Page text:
Politically as well as from the point of view of constitutional law, I see neither good reasons to generally reject health-related nudging towards less self-damaging behavior (1.), nor good reasons to issue a general clearance certificate on the grounds that nudging always leaves the addressee “at liberty” (2.). In both respects, I doubt that pondering or quarrelling over concepts of “embedded individualism” or “regulatory democracy” will bring us any closer to rationality of or consensus about the policy choices that have to be made.
1. General rejection to any sort of auto-health-related nudging (with respect to accountable persons) would imply that whether, what, where and how much people smoke, drink and eat or whether they ever rise from their sofa or desk chair in order to get some exercise is a matter of no concern whatsoever to the state or any other public agency as long as only the respective individuals´ own health, not that of others, is put at risk. That would amount to the view that the state must be neutral towards eating, drinking, smoking and physical inertia habits as it must be towards religious beliefs. To me, this view – which would leave people exposed to all sorts of nudging by private companies and circumstantial nudging without allowing the community to produce counterweights which only the community can provide effectively – has no plausibility whatsoever. And it is certainly not the view of the German Federal Constitutional Court (FCC).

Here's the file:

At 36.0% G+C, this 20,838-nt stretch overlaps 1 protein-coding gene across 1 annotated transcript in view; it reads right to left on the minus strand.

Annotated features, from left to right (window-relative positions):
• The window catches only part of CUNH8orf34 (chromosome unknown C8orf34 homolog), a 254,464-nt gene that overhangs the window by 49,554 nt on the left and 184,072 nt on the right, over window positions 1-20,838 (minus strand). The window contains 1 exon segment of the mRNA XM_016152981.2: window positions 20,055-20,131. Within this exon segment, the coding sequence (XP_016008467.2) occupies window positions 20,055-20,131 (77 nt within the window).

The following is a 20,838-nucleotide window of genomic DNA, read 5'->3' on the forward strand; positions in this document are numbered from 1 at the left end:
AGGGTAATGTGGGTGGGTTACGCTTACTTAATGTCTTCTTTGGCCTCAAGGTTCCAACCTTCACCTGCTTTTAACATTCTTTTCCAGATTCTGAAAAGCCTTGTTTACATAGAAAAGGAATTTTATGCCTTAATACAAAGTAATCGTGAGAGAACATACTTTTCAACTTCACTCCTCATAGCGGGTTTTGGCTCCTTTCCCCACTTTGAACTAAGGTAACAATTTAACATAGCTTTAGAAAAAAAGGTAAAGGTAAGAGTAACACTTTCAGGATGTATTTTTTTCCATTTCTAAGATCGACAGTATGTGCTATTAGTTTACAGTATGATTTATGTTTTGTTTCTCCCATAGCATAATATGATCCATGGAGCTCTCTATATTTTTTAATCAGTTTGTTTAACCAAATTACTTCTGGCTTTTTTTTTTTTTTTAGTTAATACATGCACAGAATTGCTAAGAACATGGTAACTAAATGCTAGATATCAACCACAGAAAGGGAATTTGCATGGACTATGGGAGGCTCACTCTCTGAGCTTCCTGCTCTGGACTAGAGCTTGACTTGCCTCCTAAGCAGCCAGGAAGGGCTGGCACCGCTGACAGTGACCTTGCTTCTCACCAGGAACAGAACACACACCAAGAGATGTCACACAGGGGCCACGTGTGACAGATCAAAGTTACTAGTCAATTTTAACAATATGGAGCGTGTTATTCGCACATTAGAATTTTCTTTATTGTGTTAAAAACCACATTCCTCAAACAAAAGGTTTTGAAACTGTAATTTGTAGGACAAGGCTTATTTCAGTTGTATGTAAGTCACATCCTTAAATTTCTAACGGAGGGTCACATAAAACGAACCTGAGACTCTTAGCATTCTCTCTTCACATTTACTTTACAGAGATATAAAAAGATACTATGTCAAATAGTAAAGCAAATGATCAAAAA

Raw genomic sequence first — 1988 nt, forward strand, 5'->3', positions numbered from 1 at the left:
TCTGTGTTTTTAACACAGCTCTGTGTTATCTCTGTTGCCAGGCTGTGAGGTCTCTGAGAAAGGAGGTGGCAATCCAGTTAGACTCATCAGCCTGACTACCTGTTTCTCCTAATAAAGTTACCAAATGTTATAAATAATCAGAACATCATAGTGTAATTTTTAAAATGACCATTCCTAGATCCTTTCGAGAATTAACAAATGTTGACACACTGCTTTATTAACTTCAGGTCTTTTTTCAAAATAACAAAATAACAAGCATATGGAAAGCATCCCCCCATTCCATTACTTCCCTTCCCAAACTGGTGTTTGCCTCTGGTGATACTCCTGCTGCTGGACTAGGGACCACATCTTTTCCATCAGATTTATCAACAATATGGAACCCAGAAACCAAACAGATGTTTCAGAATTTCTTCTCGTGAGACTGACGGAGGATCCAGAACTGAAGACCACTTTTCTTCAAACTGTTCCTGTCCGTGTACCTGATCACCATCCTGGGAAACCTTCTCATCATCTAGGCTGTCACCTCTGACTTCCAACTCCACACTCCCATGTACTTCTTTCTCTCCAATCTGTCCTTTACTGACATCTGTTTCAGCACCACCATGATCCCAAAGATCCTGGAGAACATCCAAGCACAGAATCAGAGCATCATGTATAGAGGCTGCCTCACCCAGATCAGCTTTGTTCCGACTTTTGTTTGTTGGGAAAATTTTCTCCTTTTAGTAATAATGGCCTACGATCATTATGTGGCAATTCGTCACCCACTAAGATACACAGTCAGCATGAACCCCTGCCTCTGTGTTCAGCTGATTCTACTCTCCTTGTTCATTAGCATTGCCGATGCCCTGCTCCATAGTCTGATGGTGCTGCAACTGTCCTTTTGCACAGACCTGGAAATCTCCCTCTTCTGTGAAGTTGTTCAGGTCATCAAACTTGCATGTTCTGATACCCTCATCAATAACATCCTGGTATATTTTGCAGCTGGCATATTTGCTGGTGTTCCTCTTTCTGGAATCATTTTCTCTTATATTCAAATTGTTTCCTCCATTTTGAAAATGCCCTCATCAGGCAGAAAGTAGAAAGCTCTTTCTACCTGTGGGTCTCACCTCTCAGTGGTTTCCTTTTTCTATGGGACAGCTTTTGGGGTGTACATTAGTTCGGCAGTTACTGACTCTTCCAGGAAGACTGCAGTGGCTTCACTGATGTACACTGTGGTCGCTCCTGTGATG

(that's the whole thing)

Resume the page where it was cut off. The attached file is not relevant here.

The FCC has qualified public health as a community value of outstanding importance, capable of justifying interferences with fundamental rights guaranteed in the constitution. This qualification applies not only where state intervention aims at protecting health from being injured by others (as e.g. in the case of statutory reporting duties concerning contagious diseases) ...Zum vollständigen Artikel